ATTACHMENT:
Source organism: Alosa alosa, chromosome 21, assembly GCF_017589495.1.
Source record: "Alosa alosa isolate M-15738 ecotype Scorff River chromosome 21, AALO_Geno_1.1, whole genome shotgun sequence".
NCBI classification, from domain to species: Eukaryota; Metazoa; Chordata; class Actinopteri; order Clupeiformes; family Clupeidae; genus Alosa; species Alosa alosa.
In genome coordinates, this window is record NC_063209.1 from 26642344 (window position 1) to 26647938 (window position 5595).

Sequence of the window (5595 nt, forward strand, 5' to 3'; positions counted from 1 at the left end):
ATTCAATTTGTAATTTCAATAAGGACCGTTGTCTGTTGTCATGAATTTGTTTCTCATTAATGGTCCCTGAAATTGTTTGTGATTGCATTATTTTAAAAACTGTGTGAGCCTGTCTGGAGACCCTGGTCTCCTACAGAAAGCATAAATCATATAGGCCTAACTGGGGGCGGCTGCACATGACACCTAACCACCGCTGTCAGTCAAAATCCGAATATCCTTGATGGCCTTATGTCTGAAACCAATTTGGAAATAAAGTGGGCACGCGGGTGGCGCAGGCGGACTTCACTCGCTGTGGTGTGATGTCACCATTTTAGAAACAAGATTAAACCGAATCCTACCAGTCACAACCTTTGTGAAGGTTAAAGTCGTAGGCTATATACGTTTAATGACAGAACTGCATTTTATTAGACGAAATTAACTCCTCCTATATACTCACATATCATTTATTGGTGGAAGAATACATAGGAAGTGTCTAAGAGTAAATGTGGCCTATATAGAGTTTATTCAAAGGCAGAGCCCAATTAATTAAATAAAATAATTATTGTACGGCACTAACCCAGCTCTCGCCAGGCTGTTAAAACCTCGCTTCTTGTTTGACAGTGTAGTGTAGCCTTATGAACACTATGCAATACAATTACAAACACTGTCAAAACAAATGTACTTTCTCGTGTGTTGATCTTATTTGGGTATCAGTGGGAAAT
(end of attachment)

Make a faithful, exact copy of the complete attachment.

Source organism: Alosa alosa, chromosome 21, assembly GCF_017589495.1.
Source record: "Alosa alosa isolate M-15738 ecotype Scorff River chromosome 21, AALO_Geno_1.1, whole genome shotgun sequence".
NCBI classification, from domain to species: Eukaryota; Metazoa; Chordata; class Actinopteri; order Clupeiformes; family Clupeidae; genus Alosa; species Alosa alosa.
In genome coordinates, this window is record NC_063209.1 from 26642344 (window position 1) to 26647938 (window position 5595).

Sequence of the window (5595 nt, forward strand, 5' to 3'; positions counted from 1 at the left end):
ATTCAATTTGTAATTTCAATAAGGACCGTTGTCTGTTGTCATGAATTTGTTTCTCATTAATGGTCCCTGAAATTGTTTGTGATTGCATTATTTTAAAAACTGTGTGAGCCTGTCTGGAGACCCTGGTCTCCTACAGAAAGCATAAATCATATAGGCCTAACTGGGGGCGGCTGCACATGACACCTAACCACCGCTGTCAGTCAAAATCCGAATATCCTTGATGGCCTTATGTCTGAAACCAATTTGGAAATAAAGTGGGCACGCGGGTGGCGCAGGCGGACTTCACTCGCTGTGGTGTGATGTCACCATTTTAGAAACAAGATTAAACCGAATCCTACCAGTCACAACCTTTGTGAAGGTTAAAGTCGTAGGCTATATACGTTTAATGACAGAACTGCATTTTATTAGACGAAATTAACTCCTCCTATATACTCACATATCATTTATTGGTGGAAGAATACATAGGAAGTGTCTAAGAGTAAATGTGGCCTATATAGAGTTTATTCAAAGGCAGAGCCCAATTAATTAAATAAAATAATTATTGTACGGCACTAACCCAGCTCTCGCCAGGCTGTTAAAACCTCGCTTCTTGTTTGACAGTGTAGTGTAGCCTTATGAACACTATGCAATACAATTACAAACACTGTCAAAACAAATGTACTTTCTCGTGTGTTGATCTTATTTGGGTATCAGTGGGAAAT